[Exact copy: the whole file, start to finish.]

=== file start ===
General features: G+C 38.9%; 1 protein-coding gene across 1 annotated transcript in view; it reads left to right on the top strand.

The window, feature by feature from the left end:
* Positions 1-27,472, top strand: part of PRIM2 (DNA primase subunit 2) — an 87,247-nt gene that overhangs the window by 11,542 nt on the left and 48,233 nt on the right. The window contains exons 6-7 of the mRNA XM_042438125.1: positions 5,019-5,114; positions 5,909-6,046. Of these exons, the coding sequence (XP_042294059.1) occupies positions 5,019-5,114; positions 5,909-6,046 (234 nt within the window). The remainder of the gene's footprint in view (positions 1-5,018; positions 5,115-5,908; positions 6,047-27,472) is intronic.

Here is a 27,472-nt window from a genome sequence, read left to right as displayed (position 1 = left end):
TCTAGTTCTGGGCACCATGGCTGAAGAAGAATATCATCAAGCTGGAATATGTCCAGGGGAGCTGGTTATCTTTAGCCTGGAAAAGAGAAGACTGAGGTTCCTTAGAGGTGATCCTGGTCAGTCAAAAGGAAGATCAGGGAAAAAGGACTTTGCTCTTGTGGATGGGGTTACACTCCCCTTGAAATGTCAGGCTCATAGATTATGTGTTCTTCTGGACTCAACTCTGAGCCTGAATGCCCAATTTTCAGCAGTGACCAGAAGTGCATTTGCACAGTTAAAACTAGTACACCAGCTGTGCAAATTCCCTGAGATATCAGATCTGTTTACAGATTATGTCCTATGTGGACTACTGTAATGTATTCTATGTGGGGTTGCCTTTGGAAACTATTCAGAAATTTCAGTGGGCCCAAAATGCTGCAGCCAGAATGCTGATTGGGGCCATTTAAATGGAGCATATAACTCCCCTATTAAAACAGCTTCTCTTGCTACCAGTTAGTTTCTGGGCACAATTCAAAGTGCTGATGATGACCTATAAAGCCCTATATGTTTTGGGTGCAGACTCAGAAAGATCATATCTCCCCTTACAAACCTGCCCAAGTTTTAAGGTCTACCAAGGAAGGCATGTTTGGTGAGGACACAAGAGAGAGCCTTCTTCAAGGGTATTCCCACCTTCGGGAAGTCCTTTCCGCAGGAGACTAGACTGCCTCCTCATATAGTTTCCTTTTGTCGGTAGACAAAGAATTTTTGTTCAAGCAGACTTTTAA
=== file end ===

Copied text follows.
General features: G+C 38.9%; 1 protein-coding gene across 1 annotated transcript in view; it reads left to right on the top strand.

The window, feature by feature from the left end:
* Positions 1-27,472, top strand: part of PRIM2 (DNA primase subunit 2) — an 87,247-nt gene that overhangs the window by 11,542 nt on the left and 48,233 nt on the right. The window contains exons 6-7 of the mRNA XM_042438125.1: positions 5,019-5,114; positions 5,909-6,046. Of these exons, the coding sequence (XP_042294059.1) occupies positions 5,019-5,114; positions 5,909-6,046 (234 nt within the window). The remainder of the gene's footprint in view (positions 1-5,018; positions 5,115-5,908; positions 6,047-27,472) is intronic.

Here is a 27,472-nt window from a genome sequence, read left to right as displayed (position 1 = left end):
TCTAGTTCTGGGCACCATGGCTGAAGAAGAATATCATCAAGCTGGAATATGTCCAGGGGAGCTGGTTATCTTTAGCCTGGAAAAGAGAAGACTGAGGTTCCTTAGAGGTGATCCTGGTCAGTCAAAAGGAAGATCAGGGAAAAAGGACTTTGCTCTTGTGGATGGGGTTACACTCCCCTTGAAATGTCAGGCTCATAGATTATGTGTTCTTCTGGACTCAACTCTGAGCCTGAATGCCCAATTTTCAGCAGTGACCAGAAGTGCATTTGCACAGTTAAAACTAGTACACCAGCTGTGCAAATTCCCTGAGATATCAGATCTGTTTACAGATTATGTCCTATGTGGACTACTGTAATGTATTCTATGTGGGGTTGCCTTTGGAAACTATTCAGAAATTTCAGTGGGCCCAAAATGCTGCAGCCAGAATGCTGATTGGGGCCATTTAAATGGAGCATATAACTCCCCTATTAAAACAGCTTCTCTTGCTACCAGTTAGTTTCTGGGCACAATTCAAAGTGCTGATGATGACCTATAAAGCCCTATATGTTTTGGGTGCAGACTCAGAAAGATCATATCTCCCCTTACAAACCTGCCCAAGTTTTAAGGTCTACCAAGGAAGGCATGTTTGGTGAGGACACAAGAGAGAGCCTTCTTCAAGGGTATTCCCACCTTCGGGAAGTCCTTTCCGCAGGAGACTAGACTGCCTCCTCATATAGTTTCCTTTTGTCGGTAGACAAAGAATTTTTGTTCAAGCAGACTTTTAA